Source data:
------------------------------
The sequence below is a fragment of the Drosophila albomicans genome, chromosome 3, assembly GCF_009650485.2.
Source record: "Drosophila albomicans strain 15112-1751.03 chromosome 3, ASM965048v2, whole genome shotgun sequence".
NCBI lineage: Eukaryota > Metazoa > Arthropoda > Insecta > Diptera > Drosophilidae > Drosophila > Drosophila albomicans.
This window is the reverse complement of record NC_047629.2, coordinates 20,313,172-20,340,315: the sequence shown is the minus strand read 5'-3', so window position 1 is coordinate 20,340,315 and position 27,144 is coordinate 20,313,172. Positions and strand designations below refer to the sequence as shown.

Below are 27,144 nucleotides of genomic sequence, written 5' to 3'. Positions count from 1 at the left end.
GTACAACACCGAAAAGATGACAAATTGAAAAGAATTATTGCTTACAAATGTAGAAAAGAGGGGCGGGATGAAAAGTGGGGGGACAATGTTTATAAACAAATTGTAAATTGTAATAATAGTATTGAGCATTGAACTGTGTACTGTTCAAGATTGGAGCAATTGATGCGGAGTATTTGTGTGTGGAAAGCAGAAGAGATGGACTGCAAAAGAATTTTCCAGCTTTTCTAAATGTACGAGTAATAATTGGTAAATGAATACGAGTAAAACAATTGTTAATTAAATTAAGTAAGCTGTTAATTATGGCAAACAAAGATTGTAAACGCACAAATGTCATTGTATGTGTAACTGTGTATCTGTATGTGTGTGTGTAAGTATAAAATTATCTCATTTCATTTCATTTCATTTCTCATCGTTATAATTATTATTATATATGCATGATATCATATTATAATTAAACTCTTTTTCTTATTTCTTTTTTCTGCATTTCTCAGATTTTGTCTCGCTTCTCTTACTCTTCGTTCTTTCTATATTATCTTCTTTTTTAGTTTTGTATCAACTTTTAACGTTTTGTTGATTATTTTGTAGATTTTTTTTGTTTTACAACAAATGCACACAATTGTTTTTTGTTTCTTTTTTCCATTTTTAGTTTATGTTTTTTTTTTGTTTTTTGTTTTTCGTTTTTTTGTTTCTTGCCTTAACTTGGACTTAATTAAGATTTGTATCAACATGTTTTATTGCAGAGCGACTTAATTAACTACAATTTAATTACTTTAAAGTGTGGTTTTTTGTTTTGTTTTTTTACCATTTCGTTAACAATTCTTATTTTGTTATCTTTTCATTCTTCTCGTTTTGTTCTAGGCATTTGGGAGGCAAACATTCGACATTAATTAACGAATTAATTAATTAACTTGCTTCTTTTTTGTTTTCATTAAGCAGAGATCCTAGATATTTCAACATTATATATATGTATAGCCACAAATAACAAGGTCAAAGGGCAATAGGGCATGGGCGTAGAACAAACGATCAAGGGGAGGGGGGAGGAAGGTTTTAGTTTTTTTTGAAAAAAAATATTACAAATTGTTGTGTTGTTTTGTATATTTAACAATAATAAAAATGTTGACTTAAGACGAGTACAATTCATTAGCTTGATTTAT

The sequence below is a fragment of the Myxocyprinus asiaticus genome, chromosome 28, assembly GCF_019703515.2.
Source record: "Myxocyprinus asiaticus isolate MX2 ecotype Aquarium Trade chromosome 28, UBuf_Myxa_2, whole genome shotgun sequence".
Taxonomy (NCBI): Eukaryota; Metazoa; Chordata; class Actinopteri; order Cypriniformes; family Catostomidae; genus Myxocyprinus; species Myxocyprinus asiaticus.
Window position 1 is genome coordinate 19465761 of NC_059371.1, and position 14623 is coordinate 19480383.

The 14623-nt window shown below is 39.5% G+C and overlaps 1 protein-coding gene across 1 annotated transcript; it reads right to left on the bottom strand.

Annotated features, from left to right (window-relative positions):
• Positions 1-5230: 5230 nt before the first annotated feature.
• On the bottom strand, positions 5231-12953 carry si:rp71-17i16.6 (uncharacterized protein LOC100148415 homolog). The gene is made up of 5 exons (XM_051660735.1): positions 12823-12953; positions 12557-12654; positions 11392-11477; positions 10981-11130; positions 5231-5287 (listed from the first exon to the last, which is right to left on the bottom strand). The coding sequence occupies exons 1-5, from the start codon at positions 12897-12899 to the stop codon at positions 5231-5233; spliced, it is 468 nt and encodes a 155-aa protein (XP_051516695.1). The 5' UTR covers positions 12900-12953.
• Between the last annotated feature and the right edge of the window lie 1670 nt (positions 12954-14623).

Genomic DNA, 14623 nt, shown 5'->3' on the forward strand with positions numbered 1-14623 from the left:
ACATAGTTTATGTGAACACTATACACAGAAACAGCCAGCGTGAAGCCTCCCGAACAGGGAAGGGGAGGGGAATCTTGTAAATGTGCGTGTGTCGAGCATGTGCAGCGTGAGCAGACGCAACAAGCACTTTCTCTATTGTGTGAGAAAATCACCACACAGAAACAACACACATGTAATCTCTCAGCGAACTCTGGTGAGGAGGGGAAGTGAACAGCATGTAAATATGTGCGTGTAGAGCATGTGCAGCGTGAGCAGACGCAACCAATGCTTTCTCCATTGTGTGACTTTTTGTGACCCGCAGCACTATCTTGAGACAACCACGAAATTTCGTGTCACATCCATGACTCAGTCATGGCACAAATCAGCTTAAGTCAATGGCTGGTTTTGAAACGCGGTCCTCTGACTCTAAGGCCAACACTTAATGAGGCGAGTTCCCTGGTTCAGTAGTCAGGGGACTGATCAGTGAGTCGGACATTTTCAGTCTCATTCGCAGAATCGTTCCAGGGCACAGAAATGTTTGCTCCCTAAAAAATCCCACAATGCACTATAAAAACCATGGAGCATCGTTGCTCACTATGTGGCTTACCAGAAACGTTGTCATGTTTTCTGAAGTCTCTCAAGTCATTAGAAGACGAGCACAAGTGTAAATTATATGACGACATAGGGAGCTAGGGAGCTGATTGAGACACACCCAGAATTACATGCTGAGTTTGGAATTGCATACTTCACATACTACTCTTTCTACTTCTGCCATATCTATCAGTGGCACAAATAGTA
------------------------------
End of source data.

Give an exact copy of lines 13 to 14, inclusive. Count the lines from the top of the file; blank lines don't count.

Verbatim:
• Positions 1-5230: 5230 nt before the first annotated feature.
• On the bottom strand, positions 5231-12953 carry si:rp71-17i16.6 (uncharacterized protein LOC100148415 homolog). The gene is made up of 5 exons (XM_051660735.1): positions 12823-12953; positions 12557-12654; positions 11392-11477; positions 10981-11130; positions 5231-5287 (listed from the first exon to the last, which is right to left on the bottom strand). The coding sequence occupies exons 1-5, from the start codon at positions 12897-12899 to the stop codon at positions 5231-5233; spliced, it is 468 nt and encodes a 155-aa protein (XP_051516695.1). The 5' UTR covers positions 12900-12953.